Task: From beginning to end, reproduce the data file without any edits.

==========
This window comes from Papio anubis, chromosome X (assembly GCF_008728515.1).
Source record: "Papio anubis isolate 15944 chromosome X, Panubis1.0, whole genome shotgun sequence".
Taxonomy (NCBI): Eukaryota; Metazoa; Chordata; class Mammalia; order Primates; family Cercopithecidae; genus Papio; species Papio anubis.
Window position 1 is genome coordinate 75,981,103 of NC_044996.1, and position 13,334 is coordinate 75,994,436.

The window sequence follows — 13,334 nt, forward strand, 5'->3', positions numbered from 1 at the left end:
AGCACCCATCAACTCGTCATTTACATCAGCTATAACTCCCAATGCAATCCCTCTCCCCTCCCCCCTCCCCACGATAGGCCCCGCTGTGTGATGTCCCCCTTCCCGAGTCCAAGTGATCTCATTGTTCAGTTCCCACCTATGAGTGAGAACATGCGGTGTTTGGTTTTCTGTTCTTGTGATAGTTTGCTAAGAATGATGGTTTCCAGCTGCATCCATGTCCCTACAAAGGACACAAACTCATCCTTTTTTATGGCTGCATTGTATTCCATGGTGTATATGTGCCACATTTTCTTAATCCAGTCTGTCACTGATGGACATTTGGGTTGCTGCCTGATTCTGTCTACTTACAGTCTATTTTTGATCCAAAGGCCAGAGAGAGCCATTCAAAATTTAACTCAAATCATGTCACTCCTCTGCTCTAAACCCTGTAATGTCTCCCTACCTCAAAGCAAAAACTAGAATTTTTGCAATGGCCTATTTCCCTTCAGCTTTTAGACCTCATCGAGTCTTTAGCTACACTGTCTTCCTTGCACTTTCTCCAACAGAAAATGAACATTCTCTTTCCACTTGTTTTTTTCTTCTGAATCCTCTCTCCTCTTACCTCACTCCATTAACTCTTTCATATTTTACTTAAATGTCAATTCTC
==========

This window comes from Papio anubis, chromosome X (assembly GCF_008728515.1).
Source record: "Papio anubis isolate 15944 chromosome X, Panubis1.0, whole genome shotgun sequence".
Taxonomy (NCBI): Eukaryota; Metazoa; Chordata; class Mammalia; order Primates; family Cercopithecidae; genus Papio; species Papio anubis.
Window position 1 is genome coordinate 75,981,103 of NC_044996.1, and position 13,334 is coordinate 75,994,436.

The window sequence follows — 13,334 nt, forward strand, 5'->3', positions numbered from 1 at the left end:
AGCACCCATCAACTCGTCATTTACATCAGCTATAACTCCCAATGCAATCCCTCTCCCCTCCCCCCTCCCCACGATAGGCCCCGCTGTGTGATGTCCCCCTTCCCGAGTCCAAGTGATCTCATTGTTCAGTTCCCACCTATGAGTGAGAACATGCGGTGTTTGGTTTTCTGTTCTTGTGATAGTTTGCTAAGAATGATGGTTTCCAGCTGCATCCATGTCCCTACAAAGGACACAAACTCATCCTTTTTTATGGCTGCATTGTATTCCATGGTGTATATGTGCCACATTTTCTTAATCCAGTCTGTCACTGATGGACATTTGGGTTGCTGCCTGATTCTGTCTACTTACAGTCTATTTTTGATCCAAAGGCCAGAGAGAGCCATTCAAAATTTAACTCAAATCATGTCACTCCTCTGCTCTAAACCCTGTAATGTCTCCCTACCTCAAAGCAAAAACTAGAATTTTTGCAATGGCCTATTTCCCTTCAGCTTTTAGACCTCATCGAGTCTTTAGCTACACTGTCTTCCTTGCACTTTCTCCAACAGAAAATGAACATTCTCTTTCCACTTGTTTTTTTCTTCTGAATCCTCTCTCCTCTTACCTCACTCCATTAACTCTTTCATATTTTACTTAAATGTCAATTCTC